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Friday, 25 April 2008

Weighing In

[EDITORIAL NOTE: There are a couple of stories about mothers in the hopper and as U.S. Mothers' Day is coming up on 11 May (I don't know if other countries celebrate it), I am saving them until the week preceding the Sunday holiday. If others would like to send "mother stories", I'll publish a week or so of them all at once. Deadline for submission is Friday, 2 May.]

By Celia Jones

Weight watching has become a religion to me. Most of my life, I’ve been having problems with my fluctuating weight. Rationally, now that I’m in my 50s, I think that I should be happy with my self-image and age gracefully; I shouldn’t expect to have the same body as when I was in my 20s. It’s not like I’m obese or anything, but I certainly am much ‘fluffier’ than a few years ago.

“Fluffy” is a word my sister uses to describe herself. I come from a family of heavyweights. My mother was always fat; when I was a young child, I loved cuddling her soft body and was a bit fearful of very thin women whose boniness made them look severe. However, when I was a teenager, I felt ashamed of my mother and envied the kids who had thin mothers.

All my aunts were fat, and one aunt was over 300 pounds! My cousin had always been really thin until she hit her thirties. She started putting on a little weight at first, which seemed to snowball so quickly until her cute little self was lost in a mountain of flesh.

When my little granddaughter recently said to me, “Nana, you’re a little bit fat,” I panicked. I knew I had gained a few pounds, but the reality that even a child could see my increasing girth was disconcerting. I felt on the slippery slide towards “obesity”, membership into “The Fat Club.”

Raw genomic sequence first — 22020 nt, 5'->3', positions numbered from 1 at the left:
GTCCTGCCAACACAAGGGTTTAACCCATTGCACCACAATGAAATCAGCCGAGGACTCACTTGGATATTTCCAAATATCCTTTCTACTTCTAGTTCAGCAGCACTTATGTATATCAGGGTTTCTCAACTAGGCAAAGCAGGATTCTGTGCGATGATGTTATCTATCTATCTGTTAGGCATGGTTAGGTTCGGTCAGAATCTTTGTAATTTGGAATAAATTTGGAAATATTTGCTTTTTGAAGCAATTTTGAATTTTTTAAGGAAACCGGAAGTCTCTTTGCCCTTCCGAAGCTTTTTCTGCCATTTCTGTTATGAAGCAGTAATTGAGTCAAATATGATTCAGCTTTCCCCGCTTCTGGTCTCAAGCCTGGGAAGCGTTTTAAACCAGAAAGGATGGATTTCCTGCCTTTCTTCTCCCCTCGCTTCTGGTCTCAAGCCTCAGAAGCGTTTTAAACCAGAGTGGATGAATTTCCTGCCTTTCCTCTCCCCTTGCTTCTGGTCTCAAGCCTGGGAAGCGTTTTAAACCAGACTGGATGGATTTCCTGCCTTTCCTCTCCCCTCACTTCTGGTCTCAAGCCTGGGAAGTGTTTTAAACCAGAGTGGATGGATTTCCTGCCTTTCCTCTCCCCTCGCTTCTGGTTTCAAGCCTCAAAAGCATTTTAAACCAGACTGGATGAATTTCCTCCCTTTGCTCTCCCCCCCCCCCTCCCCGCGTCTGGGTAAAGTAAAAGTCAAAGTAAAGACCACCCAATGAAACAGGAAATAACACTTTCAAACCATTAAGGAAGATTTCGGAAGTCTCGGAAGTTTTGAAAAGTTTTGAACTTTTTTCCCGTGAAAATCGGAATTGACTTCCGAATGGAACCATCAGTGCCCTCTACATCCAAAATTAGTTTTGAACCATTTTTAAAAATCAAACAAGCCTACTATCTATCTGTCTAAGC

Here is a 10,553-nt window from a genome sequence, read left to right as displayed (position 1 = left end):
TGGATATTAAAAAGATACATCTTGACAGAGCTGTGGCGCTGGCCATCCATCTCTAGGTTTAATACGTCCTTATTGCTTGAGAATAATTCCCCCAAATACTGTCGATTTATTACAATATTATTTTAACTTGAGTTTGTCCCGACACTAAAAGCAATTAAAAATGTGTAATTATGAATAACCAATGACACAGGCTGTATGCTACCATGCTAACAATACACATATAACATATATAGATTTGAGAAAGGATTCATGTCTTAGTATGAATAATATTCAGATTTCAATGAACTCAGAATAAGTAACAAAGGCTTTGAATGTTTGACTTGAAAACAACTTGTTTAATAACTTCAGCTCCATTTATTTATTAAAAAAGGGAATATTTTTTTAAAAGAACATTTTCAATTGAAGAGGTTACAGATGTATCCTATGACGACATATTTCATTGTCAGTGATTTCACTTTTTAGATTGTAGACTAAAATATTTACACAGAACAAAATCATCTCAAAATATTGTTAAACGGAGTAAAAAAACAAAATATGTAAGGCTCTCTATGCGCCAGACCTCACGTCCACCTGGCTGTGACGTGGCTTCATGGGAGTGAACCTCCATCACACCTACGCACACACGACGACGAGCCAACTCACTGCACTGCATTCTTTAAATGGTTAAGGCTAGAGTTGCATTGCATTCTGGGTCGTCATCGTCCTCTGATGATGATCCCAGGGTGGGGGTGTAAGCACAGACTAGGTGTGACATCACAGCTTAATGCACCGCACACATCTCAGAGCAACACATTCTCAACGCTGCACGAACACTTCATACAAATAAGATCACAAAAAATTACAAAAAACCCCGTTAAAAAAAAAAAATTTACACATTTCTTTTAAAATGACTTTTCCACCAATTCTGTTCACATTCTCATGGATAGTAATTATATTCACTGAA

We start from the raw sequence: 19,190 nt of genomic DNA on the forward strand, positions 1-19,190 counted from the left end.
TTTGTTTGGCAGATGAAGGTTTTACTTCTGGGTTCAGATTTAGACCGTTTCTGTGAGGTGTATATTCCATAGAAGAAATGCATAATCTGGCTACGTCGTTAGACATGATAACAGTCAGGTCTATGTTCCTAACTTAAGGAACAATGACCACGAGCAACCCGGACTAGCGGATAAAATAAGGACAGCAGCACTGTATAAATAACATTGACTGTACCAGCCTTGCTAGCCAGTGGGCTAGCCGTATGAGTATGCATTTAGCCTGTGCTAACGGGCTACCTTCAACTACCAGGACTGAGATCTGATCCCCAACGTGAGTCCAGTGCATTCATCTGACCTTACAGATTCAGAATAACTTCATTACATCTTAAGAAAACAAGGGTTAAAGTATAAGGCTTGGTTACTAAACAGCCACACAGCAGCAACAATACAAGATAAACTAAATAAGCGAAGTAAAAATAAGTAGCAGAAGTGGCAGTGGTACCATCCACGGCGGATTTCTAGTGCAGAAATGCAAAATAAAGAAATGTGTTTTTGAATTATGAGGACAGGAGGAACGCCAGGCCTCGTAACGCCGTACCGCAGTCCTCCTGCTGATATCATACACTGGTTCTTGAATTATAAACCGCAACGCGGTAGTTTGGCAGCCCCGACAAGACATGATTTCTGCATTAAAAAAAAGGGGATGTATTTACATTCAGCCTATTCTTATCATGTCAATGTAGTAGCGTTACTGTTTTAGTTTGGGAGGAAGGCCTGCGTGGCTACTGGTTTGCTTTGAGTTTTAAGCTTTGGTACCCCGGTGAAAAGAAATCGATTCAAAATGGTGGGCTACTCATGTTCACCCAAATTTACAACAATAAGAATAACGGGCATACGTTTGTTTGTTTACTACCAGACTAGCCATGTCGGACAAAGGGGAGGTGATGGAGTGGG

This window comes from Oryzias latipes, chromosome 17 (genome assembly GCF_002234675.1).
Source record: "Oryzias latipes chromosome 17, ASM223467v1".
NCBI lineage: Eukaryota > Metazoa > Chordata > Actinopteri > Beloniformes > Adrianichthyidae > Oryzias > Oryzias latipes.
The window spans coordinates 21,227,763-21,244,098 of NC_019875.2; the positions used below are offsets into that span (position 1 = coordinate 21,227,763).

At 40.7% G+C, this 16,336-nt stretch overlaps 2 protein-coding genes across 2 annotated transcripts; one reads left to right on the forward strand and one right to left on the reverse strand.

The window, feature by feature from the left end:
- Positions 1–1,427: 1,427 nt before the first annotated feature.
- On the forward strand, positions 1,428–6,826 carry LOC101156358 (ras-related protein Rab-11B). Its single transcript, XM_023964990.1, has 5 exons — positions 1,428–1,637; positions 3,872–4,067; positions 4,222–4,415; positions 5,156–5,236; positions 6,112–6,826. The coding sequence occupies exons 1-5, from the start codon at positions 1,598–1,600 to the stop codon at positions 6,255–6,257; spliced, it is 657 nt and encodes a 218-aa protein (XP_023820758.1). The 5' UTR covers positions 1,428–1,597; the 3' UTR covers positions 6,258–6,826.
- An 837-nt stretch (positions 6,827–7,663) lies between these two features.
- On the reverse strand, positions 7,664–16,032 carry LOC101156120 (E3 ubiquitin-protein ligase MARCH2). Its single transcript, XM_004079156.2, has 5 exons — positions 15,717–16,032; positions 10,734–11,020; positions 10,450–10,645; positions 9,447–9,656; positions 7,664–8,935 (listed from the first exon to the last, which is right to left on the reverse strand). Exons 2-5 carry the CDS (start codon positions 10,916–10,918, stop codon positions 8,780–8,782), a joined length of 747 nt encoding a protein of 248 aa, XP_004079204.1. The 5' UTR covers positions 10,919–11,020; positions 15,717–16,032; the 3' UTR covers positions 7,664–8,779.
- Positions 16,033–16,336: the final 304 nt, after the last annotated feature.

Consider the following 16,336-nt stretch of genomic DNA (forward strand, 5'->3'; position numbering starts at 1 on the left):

How could this be happening to me? I used to be so self-disciplined about my eating habits until I retired and “let myself go”. Fat! People associate fat people with losers. But the worst thing is that being fat is that it makes you either invisible or a large target of cruel jokes, sometimes right within your hearing like: “Yo mama's so fat, when she steps on a scale, it says: ‘One at a time, please!’”

I could see a life ahead where my ever- increasing weight would keep me from going swimming at the beach, horseback and bike-riding.

It was time for a new regime, starting with daily weigh-ins. No jockey has ever had such scrupulous supervision over their weight. Specific conditions have to be adhered to for the “weighing in”: bladder has to be emptied; no food to have passed my lips in at least eight hours and no clothes whatsoever.

Yesterday was a particularly disconcerting day for me. It started with the moment of truth - the first weigh-in for the day! I became very excited as it looked like I had lost a pound, but when I stepped off the scales, the dial went to the left of zero - reading, too light. I bent down to carefully re-adjust the scales so it was smack on the zero before I got on again.

The second try brought disappointment because now the scales read one pound heavier, putting me further on the road from slightly overweight to obesity. I frenetically stepped on and off the scales, trying to coax a lower reading out of the damn thing and getting a different figure each time.

This was payback time for my comfort-eating binge last night where I nearly emptied a full tub of ice cream. I absolutely had to have several of my sister’s home-made choc-chip cookies that I sneakily shoved in my mouth.